Reverse Mortgage

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What is a Reverse Mortgage?

If you’re nearing retirement, you’ve probably heard the term ‘reverse mortgage’ thrown around quite a bit- but what is a reverse mortgage and how does a reverse mortgage work? Also referred to as a home equity conversion mortgage (HECM), a reverse mortgage is a loan made by a lender to a homeowner that uses the home as security or collateral. Reserved for those who are 62 years or older, reverse mortgages are intended to help retirees with limited income use the accumulated wealth of their home to cover basic month-to-month living costs, including health care expenses and home improvements. Although this was the original intention behind reverse mortgages, there is currently no restriction on how the proceeds of a reverse mortgage are used.

The group of seniors who are most likely to benefit from a reverse mortgage include:

  • Those looking to supplement a fixed income retirement.
  • Those who need a home equity line of credit (HELOC).
  • Seniors who will remain in their home for the long-term.
  • Those who are looking to use a reverse mortgage as a financial tool in their retirement plan.

If you fall into any of the above categories or are curious about state-specific information regarding reverse mortgages and the requirements of getting approved, continue reading for more loan information.

How Does a Reverse Mortgage Work?

If you’re considering reverse mortgage solutions but aren’t quite sure how they work, let us quickly explain. When you own a home with a traditional mortgage, you gain equity over time as you pay off the loan. What’s equity? Home equity is the difference between what your home is worth, its appraised value, and any debt you have from mortgages against the home. For example, if you own a home that’s worth $500,000 in today’s market, and owe $50,000 on your mortgage, you have a home equity that’s worth $450,000. If you’re like most Americans, this amount of equity makes up much of your net worth, and as you reach retirement age you may wish to tap into this equity to supplement your fixed income.

Although you can sell your home to tap into this equity, selling your home doesn’t make sense if you don’t want to move. And other options, like taking out an equity loan or obtaining an equity line of credit, can be difficult to obtain. For those who don’t want to put their home on the market or deal with the hassle of obtaining an equity loan or equity line of credit, a reverse mortgage is a great alternative.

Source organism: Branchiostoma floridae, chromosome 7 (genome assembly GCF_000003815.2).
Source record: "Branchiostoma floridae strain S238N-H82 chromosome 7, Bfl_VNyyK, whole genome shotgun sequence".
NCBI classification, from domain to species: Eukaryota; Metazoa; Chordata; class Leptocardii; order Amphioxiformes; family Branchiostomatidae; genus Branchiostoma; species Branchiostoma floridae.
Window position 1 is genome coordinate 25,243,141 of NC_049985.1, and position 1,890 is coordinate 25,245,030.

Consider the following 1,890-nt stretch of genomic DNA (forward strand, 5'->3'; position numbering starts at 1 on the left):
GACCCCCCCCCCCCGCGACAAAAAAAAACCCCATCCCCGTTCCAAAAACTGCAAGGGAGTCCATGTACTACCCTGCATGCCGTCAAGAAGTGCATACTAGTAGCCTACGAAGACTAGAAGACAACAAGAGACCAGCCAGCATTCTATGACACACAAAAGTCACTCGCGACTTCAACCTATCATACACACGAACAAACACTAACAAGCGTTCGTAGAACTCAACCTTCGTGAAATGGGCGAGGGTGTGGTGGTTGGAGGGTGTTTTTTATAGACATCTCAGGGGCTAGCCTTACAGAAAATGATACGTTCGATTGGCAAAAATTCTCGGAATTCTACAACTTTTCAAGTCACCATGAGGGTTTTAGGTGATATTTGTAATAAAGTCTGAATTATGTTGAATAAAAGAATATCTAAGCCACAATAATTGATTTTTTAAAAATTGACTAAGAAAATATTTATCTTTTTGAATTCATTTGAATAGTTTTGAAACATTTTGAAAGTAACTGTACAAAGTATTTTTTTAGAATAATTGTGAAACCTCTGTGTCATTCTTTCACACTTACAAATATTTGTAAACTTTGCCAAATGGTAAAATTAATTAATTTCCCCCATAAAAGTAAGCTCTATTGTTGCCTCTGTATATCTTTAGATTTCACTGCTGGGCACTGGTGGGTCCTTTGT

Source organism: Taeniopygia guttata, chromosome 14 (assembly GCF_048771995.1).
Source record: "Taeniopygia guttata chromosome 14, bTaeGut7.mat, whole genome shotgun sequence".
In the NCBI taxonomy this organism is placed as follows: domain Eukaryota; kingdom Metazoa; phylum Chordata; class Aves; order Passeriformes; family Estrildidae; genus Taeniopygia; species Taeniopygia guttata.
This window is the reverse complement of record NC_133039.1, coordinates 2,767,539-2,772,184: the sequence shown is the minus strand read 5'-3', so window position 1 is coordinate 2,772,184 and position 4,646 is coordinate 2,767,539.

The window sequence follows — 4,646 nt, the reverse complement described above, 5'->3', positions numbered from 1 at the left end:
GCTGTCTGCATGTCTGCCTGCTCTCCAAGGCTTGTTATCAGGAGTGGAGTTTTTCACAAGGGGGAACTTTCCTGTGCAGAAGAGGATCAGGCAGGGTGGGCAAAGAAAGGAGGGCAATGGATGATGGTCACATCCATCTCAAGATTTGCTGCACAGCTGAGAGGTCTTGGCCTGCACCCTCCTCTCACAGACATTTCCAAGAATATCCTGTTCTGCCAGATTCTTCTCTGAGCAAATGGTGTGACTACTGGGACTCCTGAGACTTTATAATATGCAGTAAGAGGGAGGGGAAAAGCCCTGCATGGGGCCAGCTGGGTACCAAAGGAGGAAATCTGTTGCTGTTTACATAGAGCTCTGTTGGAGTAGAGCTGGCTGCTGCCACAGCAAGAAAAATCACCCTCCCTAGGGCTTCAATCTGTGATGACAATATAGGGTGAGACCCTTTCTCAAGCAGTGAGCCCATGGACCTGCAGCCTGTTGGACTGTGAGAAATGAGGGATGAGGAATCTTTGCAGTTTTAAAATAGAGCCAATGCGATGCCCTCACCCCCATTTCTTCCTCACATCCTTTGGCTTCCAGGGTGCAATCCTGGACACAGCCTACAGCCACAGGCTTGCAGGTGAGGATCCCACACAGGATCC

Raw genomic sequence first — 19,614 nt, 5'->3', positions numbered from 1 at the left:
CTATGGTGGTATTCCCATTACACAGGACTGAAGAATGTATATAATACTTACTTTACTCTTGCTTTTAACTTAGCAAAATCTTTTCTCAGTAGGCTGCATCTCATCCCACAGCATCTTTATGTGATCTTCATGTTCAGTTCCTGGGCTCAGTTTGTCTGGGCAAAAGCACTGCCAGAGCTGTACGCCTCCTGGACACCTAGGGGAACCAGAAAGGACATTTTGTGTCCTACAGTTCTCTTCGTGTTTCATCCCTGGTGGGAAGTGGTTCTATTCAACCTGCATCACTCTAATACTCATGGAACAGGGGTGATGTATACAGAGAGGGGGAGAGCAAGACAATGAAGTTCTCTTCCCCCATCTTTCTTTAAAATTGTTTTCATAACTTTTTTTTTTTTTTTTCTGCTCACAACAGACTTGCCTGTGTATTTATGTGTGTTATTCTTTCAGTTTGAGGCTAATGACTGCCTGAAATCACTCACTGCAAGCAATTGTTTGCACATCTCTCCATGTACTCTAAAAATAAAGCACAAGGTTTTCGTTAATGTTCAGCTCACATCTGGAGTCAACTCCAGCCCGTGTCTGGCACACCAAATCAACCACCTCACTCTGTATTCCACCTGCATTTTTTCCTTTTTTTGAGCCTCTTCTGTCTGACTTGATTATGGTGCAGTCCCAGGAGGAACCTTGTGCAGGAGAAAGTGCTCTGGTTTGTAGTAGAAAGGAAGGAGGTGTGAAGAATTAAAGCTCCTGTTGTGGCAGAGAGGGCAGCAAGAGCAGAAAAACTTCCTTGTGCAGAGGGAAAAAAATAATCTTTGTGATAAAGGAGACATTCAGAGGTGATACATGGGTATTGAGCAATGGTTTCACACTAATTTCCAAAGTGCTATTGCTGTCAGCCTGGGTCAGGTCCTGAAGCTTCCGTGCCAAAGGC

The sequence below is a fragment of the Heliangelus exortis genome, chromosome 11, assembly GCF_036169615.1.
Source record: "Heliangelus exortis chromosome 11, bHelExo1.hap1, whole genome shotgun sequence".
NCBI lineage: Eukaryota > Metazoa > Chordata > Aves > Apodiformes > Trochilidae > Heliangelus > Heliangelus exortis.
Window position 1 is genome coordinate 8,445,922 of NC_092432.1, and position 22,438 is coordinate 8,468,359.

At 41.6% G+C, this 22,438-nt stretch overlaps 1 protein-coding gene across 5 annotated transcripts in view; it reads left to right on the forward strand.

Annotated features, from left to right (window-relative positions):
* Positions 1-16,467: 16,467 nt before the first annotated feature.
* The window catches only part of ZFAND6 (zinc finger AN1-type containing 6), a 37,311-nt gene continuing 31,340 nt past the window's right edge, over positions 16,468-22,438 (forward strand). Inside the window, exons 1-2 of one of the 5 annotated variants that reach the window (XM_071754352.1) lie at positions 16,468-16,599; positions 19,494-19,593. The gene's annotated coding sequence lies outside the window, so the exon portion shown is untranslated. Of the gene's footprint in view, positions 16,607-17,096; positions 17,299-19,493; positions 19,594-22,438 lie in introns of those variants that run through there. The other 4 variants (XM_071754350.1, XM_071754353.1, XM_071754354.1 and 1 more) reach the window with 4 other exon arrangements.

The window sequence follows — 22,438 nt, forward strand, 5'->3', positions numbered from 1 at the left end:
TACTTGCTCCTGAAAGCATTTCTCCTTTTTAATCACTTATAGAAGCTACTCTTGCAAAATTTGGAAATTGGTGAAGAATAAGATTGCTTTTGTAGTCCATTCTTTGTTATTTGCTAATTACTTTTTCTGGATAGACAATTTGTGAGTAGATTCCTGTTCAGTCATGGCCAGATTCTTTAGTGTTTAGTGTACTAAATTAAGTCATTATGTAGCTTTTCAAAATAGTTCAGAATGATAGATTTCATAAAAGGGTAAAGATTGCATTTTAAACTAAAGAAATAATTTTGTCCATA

Curious about how much money you can get? Read on for more reverse mortgage information.

How Much Can I Get?

According to the National Reverse Mortgage Lender’s Association, there are several factors which determine the amount of funds you’re eligible to receive through a reverse mortgage. Those factors include:

  • Age (or the age of the youngest spouse in the case of couples)
  • Value of home
  • Interest rate
  • Lesser of appraised value or the HECM FHA mortgage limit of $636,150.

In general, an individual’s borrowing power increases as they age, if their home is more valuable and as interest rates fall. For example, an 80-year-old will be able to borrow more than a 65-year-old if all other factors are equal. and this individual would be able to borrow more at a 4 percent interest rate than you would at a 6 percent interest rate.

Understanding your borrowing power can be tricky, so reach out to a HomeBridge Mortgage Loan Originator for more reverse mortgage information as it relates to you and your current situation.

Will I Have to Pay Any Reverse Mortgage Fees?

Those who take out a reverse mortgage will incur closing costs. These costs are normally rolled into the loan and the out of pocket fees are very minimal. Most are like those paid on any forward mortgage, and include:

Origination fees are government regulated and based on the appraised value of the home. They typically don’t exceed $6,000, while third-party fees are much smaller in nature and include appraisal, title and inspection fees, among others. MIP is a fee paid directly to the FHA and, in most cases, is 0.5 percent of the property value. Over the course of the loan, borrowers are also expected to incur a cost of 1.25 percent annual MIP on the loan balance, and interest accrues on the balance.

When Do I Have to Pay Back a Reverse Mortgage?

The borrower is not required to pay back the loan until the home is sold or otherwise vacated. At that time, the loan must be paid back in full. Besides this, the only other obligations the borrower has are to maintain the home, perform any necessary repairs, and stay current on property taxes and insurance premiums. Otherwise, they risk default.

Still have questions about reverse mortgages? Contact a Mortgage Loan Originator today!